IRS Goes After Employee Lunches.

IRS-Pizza-ROHWith all the pressing things to do on their plate, the IRS has decided to go after the food on employee’s plates – specifically those companies who provide meals for employees.

According to the Wall Street Journal:

Staffers at technology companies such as Google Inc., Facebook Inc., and Twitter Inc.. long have enjoyed free gourmet meals, courtesy of their employers. The groaning buffets, in-house pizza joints, and kitchens stocked with organic produce are an intrinsic part of the culture in much of Silicon Valley, encouraging both collaboration and longer work hours.

The IRS, arguing that these freebies are

a taxable fringe benefit, has given new attention to the issue in recent months during routine audits of some companies, tax lawyers said. When employers haven’t been withholding taxes related to the meals, the IRS increasingly has sought back taxes that can amount to 30% of the meals’ fair-market value, the lawyers said.

What the IRS is really saying is that companies that try and make their workplace better and their employees happier need to pay the government.

Maybe what the companies should do is let the employees pay for the meals and then tell them to talk about their work. After all, business lunches are tax deductible.

Another part of this issue goes back to “one set of rules for people and one set of rules for the government.”

In 2013, the IRS was called onto the Congressional carpet for a 2010 conference held in California. To use the parlance of today, the IRS “made it rain.”

Lawmakers on the House Oversight and Government Reform Committee accused the agency of grossly misusing taxpayer money when it spent at least $4.1 million at the conference on luxury hotel rooms, expensive training videos and outside speakers on topics such as leadership through painting.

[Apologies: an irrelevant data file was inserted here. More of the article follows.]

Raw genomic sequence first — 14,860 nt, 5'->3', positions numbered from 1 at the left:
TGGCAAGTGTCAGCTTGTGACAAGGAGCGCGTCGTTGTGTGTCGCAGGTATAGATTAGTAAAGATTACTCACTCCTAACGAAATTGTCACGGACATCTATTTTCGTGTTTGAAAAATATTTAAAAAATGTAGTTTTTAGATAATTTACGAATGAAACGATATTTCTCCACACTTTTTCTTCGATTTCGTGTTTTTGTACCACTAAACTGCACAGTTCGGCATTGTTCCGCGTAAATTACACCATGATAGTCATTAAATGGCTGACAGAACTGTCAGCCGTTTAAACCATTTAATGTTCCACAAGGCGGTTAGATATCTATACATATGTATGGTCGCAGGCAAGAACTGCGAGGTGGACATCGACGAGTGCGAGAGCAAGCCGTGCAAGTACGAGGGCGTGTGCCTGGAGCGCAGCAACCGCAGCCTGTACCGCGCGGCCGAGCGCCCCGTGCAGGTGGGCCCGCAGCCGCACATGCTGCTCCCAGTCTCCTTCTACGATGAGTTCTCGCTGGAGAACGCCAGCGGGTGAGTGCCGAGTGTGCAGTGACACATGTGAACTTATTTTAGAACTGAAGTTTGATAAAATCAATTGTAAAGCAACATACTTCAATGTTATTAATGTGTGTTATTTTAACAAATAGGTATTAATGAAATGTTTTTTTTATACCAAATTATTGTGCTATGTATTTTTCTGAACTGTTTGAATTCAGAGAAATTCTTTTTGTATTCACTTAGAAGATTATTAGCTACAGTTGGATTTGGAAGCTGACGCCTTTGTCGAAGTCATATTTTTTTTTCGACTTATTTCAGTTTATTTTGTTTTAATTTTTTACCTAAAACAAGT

A Treasury report released this week condemned the conference and said $3.2 million of the cost was funded by money set aside to hire enforcement employees.

Fink on Thursday said the IRS did not keep full records of the Anaheim, California, conference and warned the overall cost could have been as high as $5 million.

Those luxury suits the conference attendees stayed in? Let’s take 30% of their costs from the IRS employees and put it back into taxes.

We all know that isn’t going to happen.

And food?

[Acting IRS commissioner Danny] Werfel said in a statement that the incident related to food that was inappropriately provided free of charge at a party inside a private suite at the conference. He said that represented a violation of government ethics standards.


So it was a violation of ethics standards (as if the IRS is a stranger to “ethical standards”) but notice what is missing: Werfel never mentions that the free food was taxable to the people who received it.

Wonder why that is?

A moment of forgetfulness?

Or another case where the rules don’t apply to those in government?

Comments are closed.